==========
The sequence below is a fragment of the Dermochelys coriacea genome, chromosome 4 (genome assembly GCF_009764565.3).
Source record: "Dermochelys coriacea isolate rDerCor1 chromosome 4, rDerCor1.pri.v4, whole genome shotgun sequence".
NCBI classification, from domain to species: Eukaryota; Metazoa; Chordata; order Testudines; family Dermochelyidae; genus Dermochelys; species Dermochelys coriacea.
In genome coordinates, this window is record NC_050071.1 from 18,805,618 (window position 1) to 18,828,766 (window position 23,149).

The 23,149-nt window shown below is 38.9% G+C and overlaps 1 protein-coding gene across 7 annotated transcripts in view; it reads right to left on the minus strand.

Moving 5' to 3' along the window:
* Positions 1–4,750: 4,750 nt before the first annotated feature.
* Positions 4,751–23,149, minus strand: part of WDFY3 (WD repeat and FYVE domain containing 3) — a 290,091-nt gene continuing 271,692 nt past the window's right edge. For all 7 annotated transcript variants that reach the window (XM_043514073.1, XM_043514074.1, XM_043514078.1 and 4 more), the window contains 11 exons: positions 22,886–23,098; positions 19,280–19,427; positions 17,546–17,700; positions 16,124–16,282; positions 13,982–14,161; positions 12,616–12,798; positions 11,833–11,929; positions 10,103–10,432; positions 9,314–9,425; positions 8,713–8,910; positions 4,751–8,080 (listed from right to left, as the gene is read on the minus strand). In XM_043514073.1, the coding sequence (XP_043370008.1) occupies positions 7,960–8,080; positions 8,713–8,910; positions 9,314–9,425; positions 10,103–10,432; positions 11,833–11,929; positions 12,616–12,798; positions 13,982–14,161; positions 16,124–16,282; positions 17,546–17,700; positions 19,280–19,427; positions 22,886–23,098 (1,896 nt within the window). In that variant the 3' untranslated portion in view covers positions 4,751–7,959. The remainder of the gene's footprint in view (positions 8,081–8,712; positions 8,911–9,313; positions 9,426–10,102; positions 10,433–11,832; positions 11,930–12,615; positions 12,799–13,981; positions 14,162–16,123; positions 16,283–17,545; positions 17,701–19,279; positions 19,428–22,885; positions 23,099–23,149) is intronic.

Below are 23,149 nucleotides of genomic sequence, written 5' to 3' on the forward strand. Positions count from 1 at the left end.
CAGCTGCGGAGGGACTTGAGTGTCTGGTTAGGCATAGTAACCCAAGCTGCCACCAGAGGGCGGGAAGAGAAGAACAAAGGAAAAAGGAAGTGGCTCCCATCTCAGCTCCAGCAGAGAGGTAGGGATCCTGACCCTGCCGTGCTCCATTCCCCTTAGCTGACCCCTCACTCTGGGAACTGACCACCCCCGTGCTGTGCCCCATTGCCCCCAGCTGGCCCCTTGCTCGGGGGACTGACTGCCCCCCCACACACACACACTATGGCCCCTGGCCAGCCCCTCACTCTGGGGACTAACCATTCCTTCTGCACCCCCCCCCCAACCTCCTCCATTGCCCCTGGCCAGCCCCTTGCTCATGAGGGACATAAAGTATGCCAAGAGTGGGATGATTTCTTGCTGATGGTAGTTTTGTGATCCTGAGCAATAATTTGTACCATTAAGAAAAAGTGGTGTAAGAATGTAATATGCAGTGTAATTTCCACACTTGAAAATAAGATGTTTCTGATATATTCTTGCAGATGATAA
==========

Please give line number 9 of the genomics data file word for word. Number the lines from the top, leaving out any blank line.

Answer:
Below are 23,149 nucleotides of genomic sequence, written 5' to 3' on the forward strand. Positions count from 1 at the left end.